November 6, 2017
Showcasing research from the group of Dr Maxim S. Pshenichnikov and Dr. Thomas Lacour Jansen at the Zernike Institute for Advanced Materials, University of Groningen, The Netherlands
June 14, 2017
Natural photosynthetic complexes have evolved to successfully operate under extreme low light conditions. Their tubular structure inspired the scientists to mimic nature with artificial nanotubes made of smart molecules, which are “programmed” to self-assemble in tubes without any human intervention. Changing the nanotubes sizes, which is of great interest for potential applications, requires re-programming the molecules.
May 19, 2017
Proteins, the engines of life, form the basis for all vital functions in all living systems. Most commonly, the biological functions of the proteins are imposed by their well-defined structures. This is not the case, however, for the so-called intrinsically disordered proteins (IDP), which e.g. are involved in DNA repair. In IDPs, the structural motifs are labile, rapidly fluctuating between conformations, which makes them very challenging to study.
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Within the project “Self-assembly pathways of an artificial light harvesting complex”, funded by the Dutch Research Council (NWO), two PhD positions are available at University of Groningen (the Netherlands). The aim of the project is to study how thousands and thousands of molecules organize themselves into highly-ordered functional structures without external guidance. The key to elucidating self-assembly intermediate stages and their kinetics is to confront the spectroscopic data with those predicted theoretical calculations. As such, the project implies strong collaboration between the two PhDs when the theoretical and experimental activities are cross-fertilized to reach the project goals. PhD students will be enrolled in the Groningen Graduate School of Science and Engineering .
The project aims at using a combination of microfluidics and advanced optical spectroscopy to obtain the two-dimensional (2D) spectra of self-assembled species. Microfluidics settings will project self-assembling kinetics onto the coordinate along the microfluidics channel. The optical properties of the intermediate species will be interrogated by 2D spectroscopy which – together with theoretical modelling – allows accurate retrieval of the structural information.
The PhD student will gain experience in designing of microfluidics cells and applying two-dimensional correlation spectroscopy to reveal different stages of molecular self-assembly. The position will be embedded within the Optical Condensed Matter Physics group of the Zernike Institute for Advanced Materials.
The main goals of this project are to unravel the spectral signatures of self-assembly intermediates by combining molecular dynamics simulations (MD), time-dependent density functional theory (TD-DFT) and advanced spectral simulation techniques. From MD structural intermediates will be predicted, the electronic states will be obtained through TD-DFT calculations, which serves as input for an efficient mapping procedure to predict the two-dimensional spectra of the intermediates. The predicted spectra – together with the experimental data – allow unraveling the self-assembly pathway.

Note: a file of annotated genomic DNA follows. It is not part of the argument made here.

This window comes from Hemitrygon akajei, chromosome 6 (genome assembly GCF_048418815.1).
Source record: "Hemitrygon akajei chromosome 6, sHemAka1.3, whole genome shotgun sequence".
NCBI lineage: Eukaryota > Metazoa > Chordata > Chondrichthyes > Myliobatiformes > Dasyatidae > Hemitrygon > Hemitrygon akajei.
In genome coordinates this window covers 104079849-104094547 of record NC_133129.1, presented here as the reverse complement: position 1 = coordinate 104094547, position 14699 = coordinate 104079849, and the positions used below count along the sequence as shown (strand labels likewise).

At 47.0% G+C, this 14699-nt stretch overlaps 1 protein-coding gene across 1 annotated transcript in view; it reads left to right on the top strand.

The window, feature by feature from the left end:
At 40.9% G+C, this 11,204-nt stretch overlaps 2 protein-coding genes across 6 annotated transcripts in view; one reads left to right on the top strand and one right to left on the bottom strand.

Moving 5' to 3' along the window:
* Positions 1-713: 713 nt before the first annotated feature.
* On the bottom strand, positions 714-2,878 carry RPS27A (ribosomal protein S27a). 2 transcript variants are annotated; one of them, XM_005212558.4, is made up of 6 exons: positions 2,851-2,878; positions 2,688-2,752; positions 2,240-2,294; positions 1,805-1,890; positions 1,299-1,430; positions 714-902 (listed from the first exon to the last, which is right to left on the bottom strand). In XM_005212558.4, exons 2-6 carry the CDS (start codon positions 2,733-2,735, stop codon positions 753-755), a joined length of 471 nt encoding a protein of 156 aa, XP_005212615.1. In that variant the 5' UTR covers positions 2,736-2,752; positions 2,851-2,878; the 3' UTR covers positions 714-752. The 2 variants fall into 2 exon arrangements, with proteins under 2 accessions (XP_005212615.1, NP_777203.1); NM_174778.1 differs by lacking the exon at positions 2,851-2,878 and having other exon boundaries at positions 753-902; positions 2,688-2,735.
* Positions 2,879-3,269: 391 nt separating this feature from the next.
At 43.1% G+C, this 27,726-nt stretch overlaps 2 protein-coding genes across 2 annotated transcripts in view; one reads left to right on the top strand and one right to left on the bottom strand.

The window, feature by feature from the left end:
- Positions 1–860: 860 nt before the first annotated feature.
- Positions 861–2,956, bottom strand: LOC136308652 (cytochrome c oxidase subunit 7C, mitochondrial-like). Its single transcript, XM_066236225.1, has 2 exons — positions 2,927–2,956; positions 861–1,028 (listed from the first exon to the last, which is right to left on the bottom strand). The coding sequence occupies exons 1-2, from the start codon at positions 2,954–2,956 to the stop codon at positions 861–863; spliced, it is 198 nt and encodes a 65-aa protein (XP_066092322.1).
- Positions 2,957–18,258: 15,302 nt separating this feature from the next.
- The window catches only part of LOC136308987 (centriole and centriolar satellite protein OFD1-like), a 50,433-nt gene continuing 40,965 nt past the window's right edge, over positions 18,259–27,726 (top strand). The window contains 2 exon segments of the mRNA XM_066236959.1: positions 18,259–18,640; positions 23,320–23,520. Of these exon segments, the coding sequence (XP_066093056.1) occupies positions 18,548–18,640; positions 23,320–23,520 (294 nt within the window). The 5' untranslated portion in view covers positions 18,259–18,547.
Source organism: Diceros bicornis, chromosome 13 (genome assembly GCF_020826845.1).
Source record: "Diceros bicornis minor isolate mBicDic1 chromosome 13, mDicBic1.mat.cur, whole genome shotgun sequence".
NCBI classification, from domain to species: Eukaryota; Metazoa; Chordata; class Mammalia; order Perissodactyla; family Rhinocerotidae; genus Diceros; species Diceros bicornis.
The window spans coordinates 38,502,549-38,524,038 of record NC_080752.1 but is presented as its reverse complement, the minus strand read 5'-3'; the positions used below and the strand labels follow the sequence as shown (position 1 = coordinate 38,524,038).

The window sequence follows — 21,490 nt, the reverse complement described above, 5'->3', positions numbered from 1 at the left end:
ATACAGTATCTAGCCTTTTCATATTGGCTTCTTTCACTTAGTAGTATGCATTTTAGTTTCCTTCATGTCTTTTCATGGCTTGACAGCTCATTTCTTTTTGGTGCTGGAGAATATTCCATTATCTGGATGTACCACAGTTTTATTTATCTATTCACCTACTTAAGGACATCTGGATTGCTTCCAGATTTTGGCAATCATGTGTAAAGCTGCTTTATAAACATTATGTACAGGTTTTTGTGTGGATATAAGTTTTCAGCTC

The PhD student will gain experience in multiscale modelling approaches for predicting and interpretation of two-dimensional correlation spectroscopy of self-assembly processes. The position will be embedded within the Theory of Condensed Matter group of the Zernike Institute for Advanced Materials.
Information and application
Please provide an application/motivation letter, emphasizing your specific interest and motivation to apply for this position, a detailed CV, contact details of at least 2 referees, academic transcripts of B.Sc. and M.Sc. education, in a single pdf file. An (online) interview will be part of the selection procedure.
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The University of Groningen (UG) was founded in 1614, making it the oldest university in the Netherlands after Leiden. It is the 3rd largest university in the Netherlands, with over 33,500 students, 450 professors and 5000 employees. UG brought forward 2 Nobel Prize winners: Zernike (1953) and Feringa (2016). RUG is placed in the top 100 universities worldwide according to four international ranking tables.Within the UG, the Zernike Institute for Advanced Materials (ZIAM) has ranked 4th world wide in terms of citations and impact in Materials Science (Thomson Reuters, 6/2011) and 9th in the THE ranking in Materials Science (1999-2009). Its approximately 250 physicists, chemists, and biologists work together on fundamental leading-edge research in materials science. In the national evaluation in 2010 the Zernike Institute was ranked "exemplary".
Groningen is a vibrant, one thousand year old city in the North of The Netherlands. It combines a rich academic tradition with an attractive city life, characterized by culture, history, and an exciting social scene. Groningen is tailored around students who comprise around one-third of the city's residents. Groningen is popularly referred to as "The World Cycling City" because of integrated, labelled bike paths all around the city.